Dayton Public says transportation issues improve; but more work to be done

Dayton Public Schools bus driver attendance and route coverage has improved since the beginning of the year, though it still needs to be better, the district’s transportation director told the school board last week.

About 80-85% of routes are covered daily, up from roughly a high 70% coverage previously, Craig Anderson said.

“Our personnel attendance is improving, but still nowhere near where we want to be,” Anderson said.

Anderson was hired in January after Dayton Public started the school year off without someone overseeing the department. He and David Lawrence, the district’s business manager, started around the same time.

Earlier this year, DPS started using weekly bonuses, worth the equivalent of one hour, for bus drivers who have perfect attendance – meaning those drivers arrive on time to both their morning and afternoon routes and work the full day.

The district also hired 10 more bus drivers and had five more come back from leave, Anderson said, leaving the district with 15 more drivers than at the beginning of the year. The district is still short 28 drivers, Anderson said. The district is working to hire more drivers but also focused on not losing their current drivers, he said.

However, the struggles that Dayton Public has had this year to get students to school could continue to haunt them. Last year, state lawmakers changed busing law to put harsher fines on districts who fail to get charter and parochial school students to school on time. DPS buses 2,933 charter and parochial school kids to school every day, and about 5,637 DPS kids, to 48 different schools including DPS, charter and parochial schools.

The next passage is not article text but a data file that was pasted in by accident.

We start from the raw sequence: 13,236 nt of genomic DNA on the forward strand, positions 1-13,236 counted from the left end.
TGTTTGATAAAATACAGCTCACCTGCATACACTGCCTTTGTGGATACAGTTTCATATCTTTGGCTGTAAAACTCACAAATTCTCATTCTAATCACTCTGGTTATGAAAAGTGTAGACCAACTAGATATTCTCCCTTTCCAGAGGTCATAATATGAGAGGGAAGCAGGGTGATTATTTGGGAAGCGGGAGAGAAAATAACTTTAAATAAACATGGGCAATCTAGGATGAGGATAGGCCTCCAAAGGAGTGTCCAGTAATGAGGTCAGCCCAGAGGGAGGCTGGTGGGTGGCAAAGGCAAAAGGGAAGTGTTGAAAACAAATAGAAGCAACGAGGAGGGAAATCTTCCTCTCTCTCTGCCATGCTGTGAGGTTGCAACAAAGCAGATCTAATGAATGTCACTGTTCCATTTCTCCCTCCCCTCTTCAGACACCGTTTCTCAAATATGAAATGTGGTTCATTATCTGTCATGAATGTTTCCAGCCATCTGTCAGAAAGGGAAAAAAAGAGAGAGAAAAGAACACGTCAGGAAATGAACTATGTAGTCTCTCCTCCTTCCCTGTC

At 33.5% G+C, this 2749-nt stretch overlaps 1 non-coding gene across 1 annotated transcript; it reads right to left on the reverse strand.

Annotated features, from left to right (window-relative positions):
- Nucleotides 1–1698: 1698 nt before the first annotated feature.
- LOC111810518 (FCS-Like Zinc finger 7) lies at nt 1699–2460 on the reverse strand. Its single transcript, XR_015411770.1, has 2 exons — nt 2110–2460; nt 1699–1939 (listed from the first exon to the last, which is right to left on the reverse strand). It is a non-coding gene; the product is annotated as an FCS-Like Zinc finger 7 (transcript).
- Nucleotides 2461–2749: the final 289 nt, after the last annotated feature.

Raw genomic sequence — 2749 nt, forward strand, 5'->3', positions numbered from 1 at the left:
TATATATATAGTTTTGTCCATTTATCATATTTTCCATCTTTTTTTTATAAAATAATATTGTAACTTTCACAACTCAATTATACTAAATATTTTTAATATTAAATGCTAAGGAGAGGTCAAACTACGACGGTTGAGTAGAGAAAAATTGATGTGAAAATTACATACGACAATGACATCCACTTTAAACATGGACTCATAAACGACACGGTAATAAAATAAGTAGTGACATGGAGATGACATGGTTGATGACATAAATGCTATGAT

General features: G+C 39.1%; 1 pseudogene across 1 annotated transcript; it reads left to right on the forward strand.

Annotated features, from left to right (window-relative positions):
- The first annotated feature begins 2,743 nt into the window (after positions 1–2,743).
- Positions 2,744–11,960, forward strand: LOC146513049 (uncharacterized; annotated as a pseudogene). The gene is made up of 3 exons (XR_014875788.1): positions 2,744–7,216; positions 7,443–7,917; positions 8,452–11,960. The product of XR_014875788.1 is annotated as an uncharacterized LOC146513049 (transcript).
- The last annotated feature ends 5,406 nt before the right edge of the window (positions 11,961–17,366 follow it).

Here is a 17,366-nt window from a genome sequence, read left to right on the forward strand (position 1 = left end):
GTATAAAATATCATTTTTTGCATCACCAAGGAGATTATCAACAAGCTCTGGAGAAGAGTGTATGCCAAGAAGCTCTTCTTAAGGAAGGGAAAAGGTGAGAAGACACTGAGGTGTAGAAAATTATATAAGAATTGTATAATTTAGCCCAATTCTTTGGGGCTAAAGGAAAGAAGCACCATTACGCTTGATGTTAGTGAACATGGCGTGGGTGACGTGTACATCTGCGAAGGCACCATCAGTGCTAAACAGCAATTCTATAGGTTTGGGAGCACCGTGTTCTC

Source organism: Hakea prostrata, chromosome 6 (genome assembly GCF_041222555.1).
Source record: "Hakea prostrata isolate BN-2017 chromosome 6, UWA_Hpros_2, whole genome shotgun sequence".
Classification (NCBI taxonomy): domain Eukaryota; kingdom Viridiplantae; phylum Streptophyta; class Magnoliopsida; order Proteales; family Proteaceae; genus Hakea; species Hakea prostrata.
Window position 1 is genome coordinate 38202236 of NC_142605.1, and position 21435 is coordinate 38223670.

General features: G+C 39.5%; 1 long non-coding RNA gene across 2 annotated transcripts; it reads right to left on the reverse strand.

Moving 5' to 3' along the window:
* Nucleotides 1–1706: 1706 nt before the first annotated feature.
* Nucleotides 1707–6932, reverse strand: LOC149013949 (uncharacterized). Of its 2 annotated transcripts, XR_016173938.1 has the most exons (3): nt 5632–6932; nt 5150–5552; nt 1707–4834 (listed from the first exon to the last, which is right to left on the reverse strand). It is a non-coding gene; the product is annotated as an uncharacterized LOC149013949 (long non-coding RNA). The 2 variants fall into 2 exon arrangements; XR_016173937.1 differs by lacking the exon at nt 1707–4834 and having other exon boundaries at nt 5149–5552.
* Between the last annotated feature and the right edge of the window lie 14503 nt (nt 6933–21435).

Lawrence said the total fine that the Ohio Department of Education has filed against DPS for not getting students to charter schools on time has increased to about $2 million. The fine would come out of the districts’ state refund for transportation.

This school year, Dayton Public Schools took over charter school busing from First Student to get kindergarten through eighth grade students to and from school and restarted using the RTA to bus high school students.

Public school districts across the state have struggled to get students to and from school on time this year, including Dayton and Columbus schools. Those districts have cited a lack of drivers and issues with schools scheduling start times inconveniently.

DPS is currently suing ODE to fight the fine in Franklin County court.

During the presentation Tuesday, Lawrence and Anderson showed renderings of a remodeled transportation building the district plans to work on over the summer. The district hasn’t said exactly how much that project is expected to cost.

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